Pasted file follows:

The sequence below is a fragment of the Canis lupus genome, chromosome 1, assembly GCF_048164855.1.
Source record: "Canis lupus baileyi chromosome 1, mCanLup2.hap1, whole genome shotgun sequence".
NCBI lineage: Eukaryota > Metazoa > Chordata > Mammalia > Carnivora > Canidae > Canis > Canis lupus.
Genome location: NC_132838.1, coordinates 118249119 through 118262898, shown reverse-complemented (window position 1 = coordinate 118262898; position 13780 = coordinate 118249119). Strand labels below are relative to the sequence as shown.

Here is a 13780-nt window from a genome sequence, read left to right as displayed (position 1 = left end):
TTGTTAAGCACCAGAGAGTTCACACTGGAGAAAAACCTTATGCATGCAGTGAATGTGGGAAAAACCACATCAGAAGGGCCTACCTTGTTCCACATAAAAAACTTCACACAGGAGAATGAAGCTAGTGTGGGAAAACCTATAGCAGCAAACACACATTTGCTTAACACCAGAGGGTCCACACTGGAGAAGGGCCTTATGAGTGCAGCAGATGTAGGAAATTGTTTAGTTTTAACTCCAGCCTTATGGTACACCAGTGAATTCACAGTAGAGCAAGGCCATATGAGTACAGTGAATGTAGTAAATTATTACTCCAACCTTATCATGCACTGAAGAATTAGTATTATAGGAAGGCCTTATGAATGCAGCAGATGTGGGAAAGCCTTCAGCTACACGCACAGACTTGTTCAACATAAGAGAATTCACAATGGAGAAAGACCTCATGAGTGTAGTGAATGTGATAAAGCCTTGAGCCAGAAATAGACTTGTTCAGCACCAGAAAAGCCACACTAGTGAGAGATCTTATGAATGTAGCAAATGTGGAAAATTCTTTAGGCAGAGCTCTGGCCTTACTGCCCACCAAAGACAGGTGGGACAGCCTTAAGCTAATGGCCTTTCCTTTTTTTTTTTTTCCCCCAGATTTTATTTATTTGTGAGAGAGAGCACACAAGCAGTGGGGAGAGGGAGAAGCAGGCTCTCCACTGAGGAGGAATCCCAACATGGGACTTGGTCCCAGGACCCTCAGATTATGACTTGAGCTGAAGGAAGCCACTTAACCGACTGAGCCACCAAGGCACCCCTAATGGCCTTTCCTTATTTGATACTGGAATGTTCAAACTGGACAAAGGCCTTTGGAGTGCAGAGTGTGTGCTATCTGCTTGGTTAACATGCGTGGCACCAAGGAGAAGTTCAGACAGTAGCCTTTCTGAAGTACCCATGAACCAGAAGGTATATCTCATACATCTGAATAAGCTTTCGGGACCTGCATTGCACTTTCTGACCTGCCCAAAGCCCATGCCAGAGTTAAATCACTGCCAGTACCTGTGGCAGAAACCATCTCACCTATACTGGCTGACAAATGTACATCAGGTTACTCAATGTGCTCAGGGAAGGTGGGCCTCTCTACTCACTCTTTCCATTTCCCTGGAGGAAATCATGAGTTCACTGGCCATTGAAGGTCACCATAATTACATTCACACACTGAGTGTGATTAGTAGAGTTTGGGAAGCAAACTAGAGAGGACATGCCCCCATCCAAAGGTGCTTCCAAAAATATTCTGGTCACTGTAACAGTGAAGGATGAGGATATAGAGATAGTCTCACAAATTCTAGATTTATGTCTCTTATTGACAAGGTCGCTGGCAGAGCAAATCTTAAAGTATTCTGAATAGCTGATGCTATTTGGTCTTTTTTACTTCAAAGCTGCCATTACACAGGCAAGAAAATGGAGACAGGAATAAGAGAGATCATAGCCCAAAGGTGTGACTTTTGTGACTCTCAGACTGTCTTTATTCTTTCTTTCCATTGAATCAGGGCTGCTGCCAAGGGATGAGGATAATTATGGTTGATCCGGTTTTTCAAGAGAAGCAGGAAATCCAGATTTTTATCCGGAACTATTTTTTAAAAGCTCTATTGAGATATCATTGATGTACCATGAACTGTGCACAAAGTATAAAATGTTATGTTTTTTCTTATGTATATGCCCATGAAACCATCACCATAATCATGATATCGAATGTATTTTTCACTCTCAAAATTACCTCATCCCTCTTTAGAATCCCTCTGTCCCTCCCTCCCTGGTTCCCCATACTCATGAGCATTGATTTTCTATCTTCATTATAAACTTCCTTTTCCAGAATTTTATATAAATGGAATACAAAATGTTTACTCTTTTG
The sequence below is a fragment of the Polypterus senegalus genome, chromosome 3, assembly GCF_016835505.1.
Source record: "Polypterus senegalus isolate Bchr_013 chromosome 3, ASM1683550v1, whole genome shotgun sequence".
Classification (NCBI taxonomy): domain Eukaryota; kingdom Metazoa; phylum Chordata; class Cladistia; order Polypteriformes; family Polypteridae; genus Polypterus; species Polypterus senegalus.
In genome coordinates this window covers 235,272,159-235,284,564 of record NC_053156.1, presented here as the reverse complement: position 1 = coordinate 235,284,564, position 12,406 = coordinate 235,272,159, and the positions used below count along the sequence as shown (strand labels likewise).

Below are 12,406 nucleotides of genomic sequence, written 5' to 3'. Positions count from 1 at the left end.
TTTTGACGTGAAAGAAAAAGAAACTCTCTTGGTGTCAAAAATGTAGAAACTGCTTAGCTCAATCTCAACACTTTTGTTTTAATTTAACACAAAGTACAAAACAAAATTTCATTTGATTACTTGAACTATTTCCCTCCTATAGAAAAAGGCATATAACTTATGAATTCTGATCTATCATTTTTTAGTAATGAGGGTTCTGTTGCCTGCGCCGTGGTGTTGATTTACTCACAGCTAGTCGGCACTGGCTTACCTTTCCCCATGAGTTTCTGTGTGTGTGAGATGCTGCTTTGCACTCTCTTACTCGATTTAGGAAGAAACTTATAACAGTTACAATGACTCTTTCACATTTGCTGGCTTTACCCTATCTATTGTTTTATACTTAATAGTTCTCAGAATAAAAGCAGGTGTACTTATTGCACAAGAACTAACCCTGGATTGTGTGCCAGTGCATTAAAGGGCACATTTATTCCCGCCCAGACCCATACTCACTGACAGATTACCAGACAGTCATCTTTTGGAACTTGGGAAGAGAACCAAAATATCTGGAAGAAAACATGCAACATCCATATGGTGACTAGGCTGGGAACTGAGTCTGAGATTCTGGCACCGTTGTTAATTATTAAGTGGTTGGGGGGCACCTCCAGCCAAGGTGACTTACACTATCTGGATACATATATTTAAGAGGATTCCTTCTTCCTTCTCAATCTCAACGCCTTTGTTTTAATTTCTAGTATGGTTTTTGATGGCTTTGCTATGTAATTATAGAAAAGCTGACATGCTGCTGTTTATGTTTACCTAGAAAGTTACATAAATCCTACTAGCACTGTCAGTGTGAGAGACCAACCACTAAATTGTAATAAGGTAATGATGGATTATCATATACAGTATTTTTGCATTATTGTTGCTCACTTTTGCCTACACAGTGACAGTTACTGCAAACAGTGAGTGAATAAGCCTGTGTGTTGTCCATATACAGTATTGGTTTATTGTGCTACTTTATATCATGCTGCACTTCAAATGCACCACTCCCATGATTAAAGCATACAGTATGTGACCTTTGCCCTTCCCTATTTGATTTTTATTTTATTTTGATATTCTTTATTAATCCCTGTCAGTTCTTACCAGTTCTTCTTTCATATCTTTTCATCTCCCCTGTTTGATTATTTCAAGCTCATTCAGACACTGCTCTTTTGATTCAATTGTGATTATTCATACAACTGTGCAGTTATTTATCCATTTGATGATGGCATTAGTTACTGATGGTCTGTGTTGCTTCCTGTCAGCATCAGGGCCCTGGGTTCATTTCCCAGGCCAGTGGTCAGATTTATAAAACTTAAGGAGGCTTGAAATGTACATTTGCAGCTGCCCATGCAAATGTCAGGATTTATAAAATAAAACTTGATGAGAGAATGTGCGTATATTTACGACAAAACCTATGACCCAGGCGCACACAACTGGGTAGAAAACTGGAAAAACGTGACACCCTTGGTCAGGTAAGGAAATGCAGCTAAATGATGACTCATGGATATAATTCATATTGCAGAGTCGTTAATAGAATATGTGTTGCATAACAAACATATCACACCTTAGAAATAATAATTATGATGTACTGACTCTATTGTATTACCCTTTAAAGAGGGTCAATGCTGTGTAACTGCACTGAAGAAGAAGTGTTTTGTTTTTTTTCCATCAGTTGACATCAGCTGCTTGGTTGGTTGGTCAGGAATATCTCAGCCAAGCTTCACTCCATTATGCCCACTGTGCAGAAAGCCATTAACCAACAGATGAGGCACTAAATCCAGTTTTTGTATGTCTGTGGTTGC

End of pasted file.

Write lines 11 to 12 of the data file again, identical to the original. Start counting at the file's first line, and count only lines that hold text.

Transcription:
Below are 12,406 nucleotides of genomic sequence, written 5' to 3'. Positions count from 1 at the left end.
TTTTGACGTGAAAGAAAAAGAAACTCTCTTGGTGTCAAAAATGTAGAAACTGCTTAGCTCAATCTCAACACTTTTGTTTTAATTTAACACAAAGTACAAAACAAAATTTCATTTGATTACTTGAACTATTTCCCTCCTATAGAAAAAGGCATATAACTTATGAATTCTGATCTATCATTTTTTAGTAATGAGGGTTCTGTTGCCTGCGCCGTGGTGTTGATTTACTCACAGCTAGTCGGCACTGGCTTACCTTTCCCCATGAGTTTCTGTGTGTGTGAGATGCTGCTTTGCACTCTCTTACTCGATTTAGGAAGAAACTTATAACAGTTACAATGACTCTTTCACATTTGCTGGCTTTACCCTATCTATTGTTTTATACTTAATAGTTCTCAGAATAAAAGCAGGTGTACTTATTGCACAAGAACTAACCCTGGATTGTGTGCCAGTGCATTAAAGGGCACATTTATTCCCGCCCAGACCCATACTCACTGACAGATTACCAGACAGTCATCTTTTGGAACTTGGGAAGAGAACCAAAATATCTGGAAGAAAACATGCAACATCCATATGGTGACTAGGCTGGGAACTGAGTCTGAGATTCTGGCACCGTTGTTAATTATTAAGTGGTTGGGGGGCACCTCCAGCCAAGGTGACTTACACTATCTGGATACATATATTTAAGAGGATTCCTTCTTCCTTCTCAATCTCAACGCCTTTGTTTTAATTTCTAGTATGGTTTTTGATGGCTTTGCTATGTAATTATAGAAAAGCTGACATGCTGCTGTTTATGTTTACCTAGAAAGTTACATAAATCCTACTAGCACTGTCAGTGTGAGAGACCAACCACTAAATTGTAATAAGGTAATGATGGATTATCATATACAGTATTTTTGCATTATTGTTGCTCACTTTTGCCTACACAGTGACAGTTACTGCAAACAGTGAGTGAATAAGCCTGTGTGTTGTCCATATACAGTATTGGTTTATTGTGCTACTTTATATCATGCTGCACTTCAAATGCACCACTCCCATGATTAAAGCATACAGTATGTGACCTTTGCCCTTCCCTATTTGATTTTTATTTTATTTTGATATTCTTTATTAATCCCTGTCAGTTCTTACCAGTTCTTCTTTCATATCTTTTCATCTCCCCTGTTTGATTATTTCAAGCTCATTCAGACACTGCTCTTTTGATTCAATTGTGATTATTCATACAACTGTGCAGTTATTTATCCATTTGATGATGGCATTAGTTACTGATGGTCTGTGTTGCTTCCTGTCAGCATCAGGGCCCTGGGTTCATTTCCCAGGCCAGTGGTCAGATTTATAAAACTTAAGGAGGCTTGAAATGTACATTTGCAGCTGCCCATGCAAATGTCAGGATTTATAAAATAAAACTTGATGAGAGAATGTGCGTATATTTACGACAAAACCTATGACCCAGGCGCACACAACTGGGTAGAAAACTGGAAAAACGTGACACCCTTGGTCAGGTAAGGAAATGCAGCTAAATGATGACTCATGGATATAATTCATATTGCAGAGTCGTTAATAGAATATGTGTTGCATAACAAACATATCACACCTTAGAAATAATAATTATGATGTACTGACTCTATTGTATTACCCTTTAAAGAGGGTCAATGCTGTGTAACTGCACTGAAGAAGAAGTGTTTTGTTTTTTTTCCATCAGTTGACATCAGCTGCTTGGTTGGTTGGTCAGGAATATCTCAGCCAAGCTTCACTCCATTATGCCCACTGTGCAGAAAGCCATTAACCAACAGATGAGGCACTAAATCCAGTTTTTGTATGTCTGTGGTTGC